During the koyo season, a visit to Korankei can easily turn into a whole day out, but growling stomachs shouldn't be too much of a worry – there's plenty around to snack on! If you arrive at Korankei and you're already hungry, a variety of shops and stalls line the path from the main road, many of which sell tasty Japanese street food of all kinds. Visitors in Toyota during the Maple Festival, however, will probably want to head to the Ban Ban-kan food market open for the event, across from Sanshu Asuke Yashiki Village! The busy market is full of stalls selling everything from sweet mugwort mochi to savory roast sausages, and nearby you'll find a stall selling toshomen noodles (刀削麺), a special variety that are cut instead of stretched. The hot noodle soup warms you right up in the cool weather, making for a satisfying picnic lunch.

For a more relaxed atmosphere, you'll find Cafe Katakago in the same area. We were quite happy with the matcha brownie and the seasonal sweet potato cake we nibbled on, and they both went nicely with the cafe's specialty fresh-roasted coffee. And we haven't even gotten to the best part of this cafe: the riverside terrace! Rain or shine, the outdoor seating offers a gorgeous view of the autumn leaves and the rushing river water, making it the perfect place to sit down and enjoy the atmosphere.

Cafe Katakago (喫茶店 堅香子)
Iimori-36, Asukecho, Toyota, Aichi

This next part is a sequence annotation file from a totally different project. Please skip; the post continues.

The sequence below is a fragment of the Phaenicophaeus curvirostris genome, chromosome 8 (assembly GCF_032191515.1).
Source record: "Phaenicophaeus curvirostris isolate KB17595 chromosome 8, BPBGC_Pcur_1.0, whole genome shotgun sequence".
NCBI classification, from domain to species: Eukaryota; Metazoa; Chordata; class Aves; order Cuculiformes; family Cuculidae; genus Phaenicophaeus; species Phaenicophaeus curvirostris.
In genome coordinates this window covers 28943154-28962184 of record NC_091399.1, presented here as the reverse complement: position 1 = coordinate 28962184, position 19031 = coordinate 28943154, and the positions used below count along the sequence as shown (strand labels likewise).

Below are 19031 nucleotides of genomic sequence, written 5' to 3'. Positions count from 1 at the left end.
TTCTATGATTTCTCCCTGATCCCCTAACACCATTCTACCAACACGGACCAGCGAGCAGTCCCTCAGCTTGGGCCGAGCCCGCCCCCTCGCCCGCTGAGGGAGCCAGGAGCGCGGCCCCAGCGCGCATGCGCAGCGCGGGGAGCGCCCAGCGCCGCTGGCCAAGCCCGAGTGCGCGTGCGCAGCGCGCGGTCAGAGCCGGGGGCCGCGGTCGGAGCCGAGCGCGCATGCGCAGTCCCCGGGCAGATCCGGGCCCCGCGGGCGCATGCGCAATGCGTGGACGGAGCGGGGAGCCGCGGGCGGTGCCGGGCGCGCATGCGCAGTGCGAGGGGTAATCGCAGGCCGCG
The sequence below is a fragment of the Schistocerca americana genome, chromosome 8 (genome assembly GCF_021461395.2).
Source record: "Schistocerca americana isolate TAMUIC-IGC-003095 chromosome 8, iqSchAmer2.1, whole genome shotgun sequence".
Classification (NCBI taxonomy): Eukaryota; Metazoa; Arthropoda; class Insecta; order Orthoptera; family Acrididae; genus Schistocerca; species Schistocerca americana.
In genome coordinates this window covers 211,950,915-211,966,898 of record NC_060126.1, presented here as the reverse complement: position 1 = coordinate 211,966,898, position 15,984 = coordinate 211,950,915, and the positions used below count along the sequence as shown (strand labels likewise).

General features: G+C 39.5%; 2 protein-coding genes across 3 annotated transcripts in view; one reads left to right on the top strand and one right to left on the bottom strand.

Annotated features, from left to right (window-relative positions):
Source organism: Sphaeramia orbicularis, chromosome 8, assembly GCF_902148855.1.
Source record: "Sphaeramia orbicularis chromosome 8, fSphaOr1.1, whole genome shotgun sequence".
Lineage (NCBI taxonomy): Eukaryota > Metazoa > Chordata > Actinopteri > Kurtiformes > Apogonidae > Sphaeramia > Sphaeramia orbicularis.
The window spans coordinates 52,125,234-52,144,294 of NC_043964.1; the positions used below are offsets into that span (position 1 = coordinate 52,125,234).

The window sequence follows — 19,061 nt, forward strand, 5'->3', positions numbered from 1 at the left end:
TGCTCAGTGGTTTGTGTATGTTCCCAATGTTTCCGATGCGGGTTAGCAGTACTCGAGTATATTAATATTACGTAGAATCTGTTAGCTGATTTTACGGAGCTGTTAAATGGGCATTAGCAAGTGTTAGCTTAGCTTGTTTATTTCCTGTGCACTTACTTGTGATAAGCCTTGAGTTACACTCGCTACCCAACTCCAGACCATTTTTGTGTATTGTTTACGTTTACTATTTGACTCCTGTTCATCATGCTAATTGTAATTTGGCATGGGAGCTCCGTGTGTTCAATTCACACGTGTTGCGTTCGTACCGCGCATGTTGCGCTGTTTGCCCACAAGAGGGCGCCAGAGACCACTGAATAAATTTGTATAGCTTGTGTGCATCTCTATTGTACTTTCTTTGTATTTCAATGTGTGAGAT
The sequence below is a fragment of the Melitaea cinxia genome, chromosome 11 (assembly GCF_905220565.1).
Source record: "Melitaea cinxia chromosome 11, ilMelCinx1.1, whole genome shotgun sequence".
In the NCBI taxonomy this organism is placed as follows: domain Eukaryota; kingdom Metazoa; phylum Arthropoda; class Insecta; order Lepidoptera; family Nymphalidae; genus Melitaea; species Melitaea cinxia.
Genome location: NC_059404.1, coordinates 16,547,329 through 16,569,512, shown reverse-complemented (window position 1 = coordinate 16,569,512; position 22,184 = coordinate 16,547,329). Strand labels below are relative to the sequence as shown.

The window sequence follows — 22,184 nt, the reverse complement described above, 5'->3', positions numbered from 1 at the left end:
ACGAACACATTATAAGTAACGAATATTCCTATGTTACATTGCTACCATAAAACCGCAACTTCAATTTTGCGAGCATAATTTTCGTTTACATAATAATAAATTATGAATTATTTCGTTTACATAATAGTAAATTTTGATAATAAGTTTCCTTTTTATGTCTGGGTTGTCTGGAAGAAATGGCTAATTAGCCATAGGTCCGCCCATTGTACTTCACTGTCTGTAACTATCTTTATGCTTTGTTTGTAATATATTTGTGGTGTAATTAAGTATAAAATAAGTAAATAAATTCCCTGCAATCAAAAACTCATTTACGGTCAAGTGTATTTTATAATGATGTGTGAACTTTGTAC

Hours: 9:00 – 16:30 (closed Thursdays, except during the Maple Festival)

Exploring the Asuke Area

While Korankei is quite famous, it's not the only thing the surrounding area of Asuke has to offer. Take a stroll outside of the Korankei Gorge for a better idea!

The historic Asuke townscape found on the northern edge of Korankei is worth looking around, even if just for a short while. Thanks to its history as a merchant town that prospered along the Ina Kaido (a major Edo era highway), Asuke is still generously scattered with old-fashioned homes and lovely architecture. There are a number of houses still standing that were built all the way back in the late 18th and early 19th century, giving visitors a unique look at central Japanese life, hundreds of years ago.

One of the most scenic spots in this part of Asuke is Manrin Alley (マンリン小路), a narrow path that winds its way between the outer walls of a number of traditional homes. The dark wood and bright plaster of the architecture makes the picturesque alley look like something out of a movie scene. (Visitors might also like the quaint Manrin Bookstore & Cafe found at the start of the path!)

Manrin Alley (マンリン小路)
Shinmachi-2 Asukecho, Toyota, Aichi

A little to the west of the Asuke townscape is the Asuke Hachimangu Shrine, which might look lovely but unassuming at first glance. Take a closer look, though, and you might start to notice a theme… put simply: feet! Since Asuke historically functioned as an important post along the busy Ina Kaido road, travelers often stopped in to take respite and rest their weary feet. As these Edo era travelers came to the shrine to pray for healthy feet, to keep them steady as they continued on their way down the long road, Asuke Hachimangu became associated with foot health in general. Nowadays, there are large straw sandals hung on the wall of the shrine (far too large for anybody to try on, but similar to the ones travelers might have worn hundreds of years ago), and ema votive tablets made in the shape of feet! If your soles are getting a little achy after a long day exploring Korankei and Asuke, stop into the shrine before heading home, for a healing prayer!

Asuke Hachimangu Shrine (足助八幡宮)
Miyanoato-12, Asukecho, Toyota, Aichi

This horse statue was built to honor a horse that is said to have once been sacrificed at Asuke’s Fall Festival.

Toyota’s Other Standout Destinations